The theme of the second quarter can be described as “risk-off,” as weak economic data and the ongoing European debt crisis weighed on the markets. As a result, investors flocked to “safer” assets, driving the 10-year Treasury yield to an all-time low in early June. Although safety was a theme for the second quarter, most fixed income indices, including riskier benchmarks, generated positive returns as investors continued to search for yield. We believe that disappointing economic data and the Fed on hold until at least 2014 will keep Treasury yields low, and we continue to favor intermediate term investment grade bonds.
- Treasury rally drives returns for the Barclays US Aggregate Bond Index. High demand for Treasuries, as investors worldwide continued to seek safe-haven assets, helped drive strong returns for the US bond market. Declining interest rates instead of coupon income were the major source of return. The result was a yield to maturity of only 1.98% on the index, with an average duration (i.e. weighted average timing of interest and principal payments, and a measure of interest rate risk) of just over 5 years. Treasury rates remained near all-time lows, so there is not much room for interest rates to drop further. We believe that income will have to be the key driver for returns going forward. Our “lower for longer” mantra has not changed, and we expect interest rates to remain at low levels through year-end.
Q2 2012 Performance
Source Barclays, as of July 3, 2012. Shown above are total returns for corresponding Barclays indices. Past performance is not indicative of future results.
- Investment grade corporate bonds generated positive returns across the board. High grade corporate bonds posted strong performance in the second quarter, as investors continued to search for yield in the current environment. The higher quality investment grade segments performed the best, with Aaa-rated bonds outperforming their lower-rated counterparts, and the utility sector, generally considered defensive, outperformed both financials and industrials. Corporate bond spreads, or the amount of yield over a comparable Treasury security, increased for the quarter. Such a trend is generally a sign of risk aversion. But it can also create opportunities in higher yielding bonds. Corporations have continued to reduce debt and boost their liquidity. We continue to favor investment grade corporate bonds with intermediate maturities in this environment, specifically the 5- to 7-year range.
- High yield returns show shift in sentiment to safer assets. Despite generating a positive return for the quarter, the high yield market underperformed both the higher quality investment grade index and the Treasury index. When investor risk aversion rises, high yield bonds tend to suffer as investors sell those securities and invest in higher quality or lower risk investments. For the quarter, the relative yield over Treasuries rose, negatively affecting the price of the Barclays US High Yield Index, which dropped by roughly 0.14%, while the income/coupon return was 1.97%, leading to a positive total return. This demonstrates the potential value of the high coupon, and showed how high yield can still generate a positive return in risk-off environments. For more aggressive investors, we do see relative value in the high yield market, as it offers a yield advantage of roughly 6.15% compared to Treasuries, but would exercise caution as multiple headwinds could push the risk premium even higher.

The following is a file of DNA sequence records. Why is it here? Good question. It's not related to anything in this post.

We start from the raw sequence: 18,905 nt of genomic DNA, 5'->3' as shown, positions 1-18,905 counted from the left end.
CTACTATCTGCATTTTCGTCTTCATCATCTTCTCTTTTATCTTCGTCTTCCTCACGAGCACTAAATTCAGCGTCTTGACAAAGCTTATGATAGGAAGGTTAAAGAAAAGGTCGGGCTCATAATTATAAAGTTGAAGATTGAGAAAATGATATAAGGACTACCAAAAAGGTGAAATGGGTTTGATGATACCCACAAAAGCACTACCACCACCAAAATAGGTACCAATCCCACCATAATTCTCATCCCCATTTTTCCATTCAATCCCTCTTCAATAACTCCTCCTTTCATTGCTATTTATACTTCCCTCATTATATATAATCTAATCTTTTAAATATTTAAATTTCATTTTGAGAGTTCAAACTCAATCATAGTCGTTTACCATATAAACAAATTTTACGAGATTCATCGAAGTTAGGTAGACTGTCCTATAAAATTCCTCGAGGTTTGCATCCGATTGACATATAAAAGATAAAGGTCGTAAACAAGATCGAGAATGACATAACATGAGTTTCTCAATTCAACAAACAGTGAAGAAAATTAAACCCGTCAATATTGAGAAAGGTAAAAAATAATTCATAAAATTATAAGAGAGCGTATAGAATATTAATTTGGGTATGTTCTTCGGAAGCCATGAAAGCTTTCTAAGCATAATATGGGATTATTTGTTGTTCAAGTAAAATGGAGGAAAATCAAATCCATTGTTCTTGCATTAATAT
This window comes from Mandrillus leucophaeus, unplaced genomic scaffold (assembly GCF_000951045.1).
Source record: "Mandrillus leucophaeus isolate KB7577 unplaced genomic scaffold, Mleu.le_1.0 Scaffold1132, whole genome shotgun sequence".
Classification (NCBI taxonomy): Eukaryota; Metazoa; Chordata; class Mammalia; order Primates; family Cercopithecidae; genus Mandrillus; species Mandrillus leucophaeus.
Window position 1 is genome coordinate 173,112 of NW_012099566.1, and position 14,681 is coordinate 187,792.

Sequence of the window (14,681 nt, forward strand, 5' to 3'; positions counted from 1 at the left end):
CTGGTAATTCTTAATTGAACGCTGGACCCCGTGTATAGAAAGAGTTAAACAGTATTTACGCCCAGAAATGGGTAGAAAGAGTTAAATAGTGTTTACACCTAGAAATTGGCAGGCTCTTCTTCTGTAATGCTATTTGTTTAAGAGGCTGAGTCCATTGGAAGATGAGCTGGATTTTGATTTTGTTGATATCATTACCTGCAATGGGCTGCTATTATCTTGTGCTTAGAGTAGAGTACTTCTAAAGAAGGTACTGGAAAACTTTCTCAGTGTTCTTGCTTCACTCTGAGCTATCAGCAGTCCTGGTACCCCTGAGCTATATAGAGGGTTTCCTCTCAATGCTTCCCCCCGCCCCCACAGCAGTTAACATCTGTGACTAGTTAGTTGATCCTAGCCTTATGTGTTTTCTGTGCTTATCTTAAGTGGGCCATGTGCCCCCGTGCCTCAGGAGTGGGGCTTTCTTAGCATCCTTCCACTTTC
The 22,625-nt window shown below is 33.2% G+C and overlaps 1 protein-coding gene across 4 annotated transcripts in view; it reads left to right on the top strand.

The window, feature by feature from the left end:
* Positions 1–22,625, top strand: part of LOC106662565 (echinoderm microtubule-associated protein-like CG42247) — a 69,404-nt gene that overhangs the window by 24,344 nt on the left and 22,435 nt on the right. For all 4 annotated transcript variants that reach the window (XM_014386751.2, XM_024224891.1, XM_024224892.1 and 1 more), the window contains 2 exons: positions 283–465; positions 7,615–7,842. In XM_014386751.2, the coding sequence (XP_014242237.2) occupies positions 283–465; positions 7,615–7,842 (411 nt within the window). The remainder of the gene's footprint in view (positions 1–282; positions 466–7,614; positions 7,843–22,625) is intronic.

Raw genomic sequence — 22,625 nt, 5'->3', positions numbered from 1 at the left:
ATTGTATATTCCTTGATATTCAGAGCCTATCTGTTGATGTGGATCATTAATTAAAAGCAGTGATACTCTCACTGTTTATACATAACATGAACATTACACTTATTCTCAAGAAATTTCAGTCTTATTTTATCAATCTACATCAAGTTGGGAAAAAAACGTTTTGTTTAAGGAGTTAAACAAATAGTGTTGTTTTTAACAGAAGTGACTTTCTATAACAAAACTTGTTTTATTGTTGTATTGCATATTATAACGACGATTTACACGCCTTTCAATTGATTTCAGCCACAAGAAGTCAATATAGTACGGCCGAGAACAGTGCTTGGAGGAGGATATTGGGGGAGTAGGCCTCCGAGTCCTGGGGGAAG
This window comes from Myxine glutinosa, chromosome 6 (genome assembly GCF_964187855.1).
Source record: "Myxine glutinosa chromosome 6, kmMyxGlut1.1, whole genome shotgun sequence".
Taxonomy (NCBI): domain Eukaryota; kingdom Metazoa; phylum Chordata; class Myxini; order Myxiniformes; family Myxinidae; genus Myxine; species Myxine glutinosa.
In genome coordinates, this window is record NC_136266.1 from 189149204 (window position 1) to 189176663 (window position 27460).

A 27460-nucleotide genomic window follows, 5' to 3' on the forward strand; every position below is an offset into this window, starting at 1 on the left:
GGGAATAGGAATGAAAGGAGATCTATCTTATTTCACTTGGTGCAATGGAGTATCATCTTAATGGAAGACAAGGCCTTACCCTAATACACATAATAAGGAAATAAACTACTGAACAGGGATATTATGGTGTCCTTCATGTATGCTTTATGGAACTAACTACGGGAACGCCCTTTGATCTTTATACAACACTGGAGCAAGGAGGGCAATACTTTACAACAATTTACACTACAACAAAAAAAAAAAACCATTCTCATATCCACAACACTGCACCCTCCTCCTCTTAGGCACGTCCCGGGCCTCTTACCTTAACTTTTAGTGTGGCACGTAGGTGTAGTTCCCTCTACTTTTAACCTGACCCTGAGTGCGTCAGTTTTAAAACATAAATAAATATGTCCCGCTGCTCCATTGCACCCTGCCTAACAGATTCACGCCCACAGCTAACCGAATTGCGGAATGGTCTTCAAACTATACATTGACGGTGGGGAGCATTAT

- Risk aversion negatively affecting the international markets. Euro zone troubles continue to dominate headlines and risk appetite. The so-called success of the Greek election was short-lived, as all eyes have turned to Spain, the most recent country asking for a bailout, and to a lesser degree, Italy. Foreign currency-denominated markets were negatively affected by the rise in the US dollar, leading to negative 0.4% return for the Barclays Aggregate ex-USD, an index comprised of government and investment grade bonds generally denominated in non-USD currencies. The Barclays Global Emerging Markets index was able to generate a positive return of 0.9%, although that index is denominated in the US dollar and the euro, not local currencies. Most emerging market currencies experienced declines for the quarter. In the current low rate environment, we think emerging markets may make sense for the aggressive portion of a portfolio, but a hedged approach may be best.
Stockton, CA and Muni Bankruptcy
Last week Stockton, California (pop. 292,000) became the largest U.S. city to file for chapter 9 bankruptcy protection. To most muni market watchers, the filing was no surprise. Markets have been tracking other issues, including limited new issue muni supply coupled with strong demand for tax-exempt yield more than headline risk related to individual credit stories. Stockton’s bankruptcy is another case in the growing, but still short, list of local governments in default or distress. While we expect that local governments will continue to face pressures, we believe that bankruptcy for municipal governments will remain rare.